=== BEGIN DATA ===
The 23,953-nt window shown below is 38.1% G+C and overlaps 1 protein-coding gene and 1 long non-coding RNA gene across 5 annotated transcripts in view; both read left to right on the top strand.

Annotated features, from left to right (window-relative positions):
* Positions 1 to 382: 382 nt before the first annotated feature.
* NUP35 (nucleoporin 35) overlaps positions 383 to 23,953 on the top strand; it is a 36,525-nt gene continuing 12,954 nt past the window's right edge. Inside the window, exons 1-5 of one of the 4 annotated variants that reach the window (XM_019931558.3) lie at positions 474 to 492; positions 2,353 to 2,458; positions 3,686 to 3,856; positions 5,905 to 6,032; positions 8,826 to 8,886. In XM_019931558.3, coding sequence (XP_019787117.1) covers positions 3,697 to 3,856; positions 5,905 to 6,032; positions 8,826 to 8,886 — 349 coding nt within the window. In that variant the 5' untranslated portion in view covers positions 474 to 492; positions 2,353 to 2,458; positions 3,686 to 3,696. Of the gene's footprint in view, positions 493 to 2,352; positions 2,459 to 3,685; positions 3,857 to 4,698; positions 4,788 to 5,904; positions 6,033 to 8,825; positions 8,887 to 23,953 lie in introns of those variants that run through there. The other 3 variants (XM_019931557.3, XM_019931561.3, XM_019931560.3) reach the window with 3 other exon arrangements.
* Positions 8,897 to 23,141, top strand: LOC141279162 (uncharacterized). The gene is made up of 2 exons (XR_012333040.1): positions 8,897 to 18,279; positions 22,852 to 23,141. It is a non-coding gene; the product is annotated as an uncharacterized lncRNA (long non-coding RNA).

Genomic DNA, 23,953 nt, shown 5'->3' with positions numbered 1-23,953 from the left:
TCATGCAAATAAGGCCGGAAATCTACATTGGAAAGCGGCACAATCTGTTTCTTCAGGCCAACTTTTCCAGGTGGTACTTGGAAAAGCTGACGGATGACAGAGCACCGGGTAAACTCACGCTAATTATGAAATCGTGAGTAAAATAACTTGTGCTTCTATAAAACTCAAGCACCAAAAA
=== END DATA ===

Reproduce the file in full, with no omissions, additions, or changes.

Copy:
The 23,953-nt window shown below is 38.1% G+C and overlaps 1 protein-coding gene and 1 long non-coding RNA gene across 5 annotated transcripts in view; both read left to right on the top strand.

Annotated features, from left to right (window-relative positions):
* Positions 1 to 382: 382 nt before the first annotated feature.
* NUP35 (nucleoporin 35) overlaps positions 383 to 23,953 on the top strand; it is a 36,525-nt gene continuing 12,954 nt past the window's right edge. Inside the window, exons 1-5 of one of the 4 annotated variants that reach the window (XM_019931558.3) lie at positions 474 to 492; positions 2,353 to 2,458; positions 3,686 to 3,856; positions 5,905 to 6,032; positions 8,826 to 8,886. In XM_019931558.3, coding sequence (XP_019787117.1) covers positions 3,697 to 3,856; positions 5,905 to 6,032; positions 8,826 to 8,886 — 349 coding nt within the window. In that variant the 5' untranslated portion in view covers positions 474 to 492; positions 2,353 to 2,458; positions 3,686 to 3,696. Of the gene's footprint in view, positions 493 to 2,352; positions 2,459 to 3,685; positions 3,857 to 4,698; positions 4,788 to 5,904; positions 6,033 to 8,825; positions 8,887 to 23,953 lie in introns of those variants that run through there. The other 3 variants (XM_019931557.3, XM_019931561.3, XM_019931560.3) reach the window with 3 other exon arrangements.
* Positions 8,897 to 23,141, top strand: LOC141279162 (uncharacterized). The gene is made up of 2 exons (XR_012333040.1): positions 8,897 to 18,279; positions 22,852 to 23,141. It is a non-coding gene; the product is annotated as an uncharacterized lncRNA (long non-coding RNA).

Genomic DNA, 23,953 nt, shown 5'->3' with positions numbered 1-23,953 from the left:
TCATGCAAATAAGGCCGGAAATCTACATTGGAAAGCGGCACAATCTGTTTCTTCAGGCCAACTTTTCCAGGTGGTACTTGGAAAAGCTGACGGATGACAGAGCACCGGGTAAACTCACGCTAATTATGAAATCGTGAGTAAAATAACTTGTGCTTCTATAAAACTCAAGCACCAAAAA